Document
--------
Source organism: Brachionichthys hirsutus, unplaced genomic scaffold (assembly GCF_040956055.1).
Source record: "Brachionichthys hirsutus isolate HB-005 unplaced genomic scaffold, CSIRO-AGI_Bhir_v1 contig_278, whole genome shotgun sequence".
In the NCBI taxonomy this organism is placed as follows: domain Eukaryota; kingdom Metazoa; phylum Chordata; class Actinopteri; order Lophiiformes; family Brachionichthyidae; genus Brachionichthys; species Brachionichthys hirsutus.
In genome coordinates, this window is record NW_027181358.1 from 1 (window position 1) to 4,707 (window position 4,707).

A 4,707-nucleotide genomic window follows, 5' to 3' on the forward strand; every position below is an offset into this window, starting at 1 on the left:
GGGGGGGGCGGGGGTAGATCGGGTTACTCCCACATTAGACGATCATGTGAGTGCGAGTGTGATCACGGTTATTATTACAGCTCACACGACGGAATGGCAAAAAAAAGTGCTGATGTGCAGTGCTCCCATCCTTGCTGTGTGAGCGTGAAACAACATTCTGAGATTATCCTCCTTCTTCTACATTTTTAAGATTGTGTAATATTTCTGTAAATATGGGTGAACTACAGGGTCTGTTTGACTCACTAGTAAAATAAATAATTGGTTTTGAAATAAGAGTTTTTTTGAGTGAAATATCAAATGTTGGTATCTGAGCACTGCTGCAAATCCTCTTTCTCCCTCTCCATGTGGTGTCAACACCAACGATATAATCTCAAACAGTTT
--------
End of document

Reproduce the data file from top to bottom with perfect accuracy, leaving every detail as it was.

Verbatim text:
Source organism: Brachionichthys hirsutus, unplaced genomic scaffold (assembly GCF_040956055.1).
Source record: "Brachionichthys hirsutus isolate HB-005 unplaced genomic scaffold, CSIRO-AGI_Bhir_v1 contig_278, whole genome shotgun sequence".
In the NCBI taxonomy this organism is placed as follows: domain Eukaryota; kingdom Metazoa; phylum Chordata; class Actinopteri; order Lophiiformes; family Brachionichthyidae; genus Brachionichthys; species Brachionichthys hirsutus.
In genome coordinates, this window is record NW_027181358.1 from 1 (window position 1) to 4,707 (window position 4,707).

A 4,707-nucleotide genomic window follows, 5' to 3' on the forward strand; every position below is an offset into this window, starting at 1 on the left:
GGGGGGGGCGGGGGTAGATCGGGTTACTCCCACATTAGACGATCATGTGAGTGCGAGTGTGATCACGGTTATTATTACAGCTCACACGACGGAATGGCAAAAAAAAGTGCTGATGTGCAGTGCTCCCATCCTTGCTGTGTGAGCGTGAAACAACATTCTGAGATTATCCTCCTTCTTCTACATTTTTAAGATTGTGTAATATTTCTGTAAATATGGGTGAACTACAGGGTCTGTTTGACTCACTAGTAAAATAAATAATTGGTTTTGAAATAAGAGTTTTTTTGAGTGAAATATCAAATGTTGGTATCTGAGCACTGCTGCAAATCCTCTTTCTCCCTCTCCATGTGGTGTCAACACCAACGATATAATCTCAAACAGTTT